Have more health problems
Cyberbullying Stats
According to Cyberbullying statistics from the i-SAFE foundation:

half of adolescents and teens have been bullied online
, and about the same number have engaged in cyberbullying.

More than
1 in 3 young people have experienced cyberthreats

25 percent of adolescents and teens have been bullied repeatedly
through their cell phones or the Internet.

over half of young people do not tell their parents
when cyberbullying occurs.
Kids who are being cyberbullied are often bullied in person as well. Additionally, kids who are cyberbullied have a harder time getting away from the behavior.

Cyberbullying can happen
24 hours a day, 7 days a week, and reach a kid even when he or she is alone
. It can happen any time of the day or night.

Cyberbullying messages and images can be
posted anonymously
distributed quickly to a very wide audience
. It can be difficult and sometimes impossible to trace the source.

Deleting inappropriate or harassing messages, texts, and pictures is extremely difficult
after they have been posted or sent.
Why is Cyberbullying Different?
is bullying that takes place using electronic technology. Electronic technology includes devices and equipment such as cell phones, computers, and tablets as well as communication tools including social media sites, text messages, chat, and websites.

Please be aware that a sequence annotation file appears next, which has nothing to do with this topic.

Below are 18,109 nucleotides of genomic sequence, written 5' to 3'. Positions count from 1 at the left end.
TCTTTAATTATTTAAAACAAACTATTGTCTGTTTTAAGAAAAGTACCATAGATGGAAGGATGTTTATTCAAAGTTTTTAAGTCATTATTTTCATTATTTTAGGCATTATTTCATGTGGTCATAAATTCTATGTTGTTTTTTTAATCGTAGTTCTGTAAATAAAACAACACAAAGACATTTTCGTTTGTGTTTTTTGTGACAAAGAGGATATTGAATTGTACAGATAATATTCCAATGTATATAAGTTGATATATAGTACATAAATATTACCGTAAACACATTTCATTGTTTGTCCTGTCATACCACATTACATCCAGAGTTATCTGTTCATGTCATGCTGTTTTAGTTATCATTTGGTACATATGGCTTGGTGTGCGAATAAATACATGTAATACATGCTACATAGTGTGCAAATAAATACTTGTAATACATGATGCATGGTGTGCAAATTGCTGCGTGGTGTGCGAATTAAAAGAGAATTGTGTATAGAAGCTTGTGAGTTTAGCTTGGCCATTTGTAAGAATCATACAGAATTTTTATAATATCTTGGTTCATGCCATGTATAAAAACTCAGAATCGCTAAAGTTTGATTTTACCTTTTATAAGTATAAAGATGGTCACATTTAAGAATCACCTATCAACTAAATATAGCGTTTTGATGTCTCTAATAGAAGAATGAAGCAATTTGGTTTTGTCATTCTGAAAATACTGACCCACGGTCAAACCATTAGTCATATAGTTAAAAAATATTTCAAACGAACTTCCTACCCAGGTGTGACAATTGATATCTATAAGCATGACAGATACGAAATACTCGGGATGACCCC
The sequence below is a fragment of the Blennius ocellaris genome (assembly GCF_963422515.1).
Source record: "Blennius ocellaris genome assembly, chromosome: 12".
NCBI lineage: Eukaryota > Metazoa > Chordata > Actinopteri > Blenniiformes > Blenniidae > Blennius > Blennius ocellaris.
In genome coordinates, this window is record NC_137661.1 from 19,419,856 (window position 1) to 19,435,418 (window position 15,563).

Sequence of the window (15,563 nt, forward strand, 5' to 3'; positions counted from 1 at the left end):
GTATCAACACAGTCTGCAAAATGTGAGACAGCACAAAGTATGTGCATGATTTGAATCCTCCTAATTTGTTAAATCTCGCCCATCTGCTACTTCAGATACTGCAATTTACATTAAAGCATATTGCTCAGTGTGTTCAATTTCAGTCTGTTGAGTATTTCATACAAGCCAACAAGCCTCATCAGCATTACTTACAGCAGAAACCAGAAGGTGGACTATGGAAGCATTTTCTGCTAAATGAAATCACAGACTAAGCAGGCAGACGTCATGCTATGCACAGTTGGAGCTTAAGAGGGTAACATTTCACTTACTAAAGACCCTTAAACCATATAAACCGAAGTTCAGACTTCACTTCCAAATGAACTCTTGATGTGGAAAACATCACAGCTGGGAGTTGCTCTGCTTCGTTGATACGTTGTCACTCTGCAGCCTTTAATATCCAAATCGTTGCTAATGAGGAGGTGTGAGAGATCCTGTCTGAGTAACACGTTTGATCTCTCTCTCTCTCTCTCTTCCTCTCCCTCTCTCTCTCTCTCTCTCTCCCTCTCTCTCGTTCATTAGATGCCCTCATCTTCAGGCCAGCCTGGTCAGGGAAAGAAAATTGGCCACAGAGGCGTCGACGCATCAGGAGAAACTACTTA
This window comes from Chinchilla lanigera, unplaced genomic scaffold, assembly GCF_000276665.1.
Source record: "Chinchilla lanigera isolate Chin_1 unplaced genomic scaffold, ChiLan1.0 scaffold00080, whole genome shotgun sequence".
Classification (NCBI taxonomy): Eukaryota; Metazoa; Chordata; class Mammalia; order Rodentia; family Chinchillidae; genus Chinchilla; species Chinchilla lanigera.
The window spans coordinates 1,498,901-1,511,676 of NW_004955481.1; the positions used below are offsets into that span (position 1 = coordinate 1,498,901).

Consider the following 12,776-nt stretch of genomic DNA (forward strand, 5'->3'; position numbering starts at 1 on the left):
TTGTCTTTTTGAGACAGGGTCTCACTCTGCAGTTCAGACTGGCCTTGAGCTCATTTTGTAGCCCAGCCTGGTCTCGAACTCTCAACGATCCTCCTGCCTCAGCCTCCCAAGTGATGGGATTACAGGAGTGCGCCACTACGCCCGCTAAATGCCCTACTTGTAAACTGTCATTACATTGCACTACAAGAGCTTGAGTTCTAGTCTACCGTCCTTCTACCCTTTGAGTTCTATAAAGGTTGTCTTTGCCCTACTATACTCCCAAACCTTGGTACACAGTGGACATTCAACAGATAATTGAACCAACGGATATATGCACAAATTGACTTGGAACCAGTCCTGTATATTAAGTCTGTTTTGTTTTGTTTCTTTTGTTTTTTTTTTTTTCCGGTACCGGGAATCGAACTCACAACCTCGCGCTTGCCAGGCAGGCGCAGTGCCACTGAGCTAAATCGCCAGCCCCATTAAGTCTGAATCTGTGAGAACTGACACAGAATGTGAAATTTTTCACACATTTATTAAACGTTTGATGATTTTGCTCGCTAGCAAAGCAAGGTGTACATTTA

Effects of Cyberbullying
Report It
Steps to take immediately
if you are a victim or witness of cyberbullying:

Don’t respond to and don’t forward cyberbullying messages.
Keep evidence of cyberbullying. Record the dates, times, and descriptions of instances when cyberbullying has occurred. Save and print screenshots, emails, and text messages.
Block the person who is cyberbullying.

Cyberbullying often violates the terms of service established by social media sites and internet service providers.

Review their terms and conditions or rights and responsibilities sections. These describe content that is or is not appropriate.
Visit social media safety centers to learn how to block users and change settings to control who can contact you.
Report cyberbullying to the social media site so they can take action against users abusing the terms of service.
Report it to
Online Service Providers
When cyberbullying involves these activities it is considered a crime and should be reported to law enforcement:

Threats of violence
Child pornography or sending sexually explicit messages or photos
Taking a photo or video of someone in a place where he or she would expect privacy
Stalking and hate crimes
Report it to Law Enforcement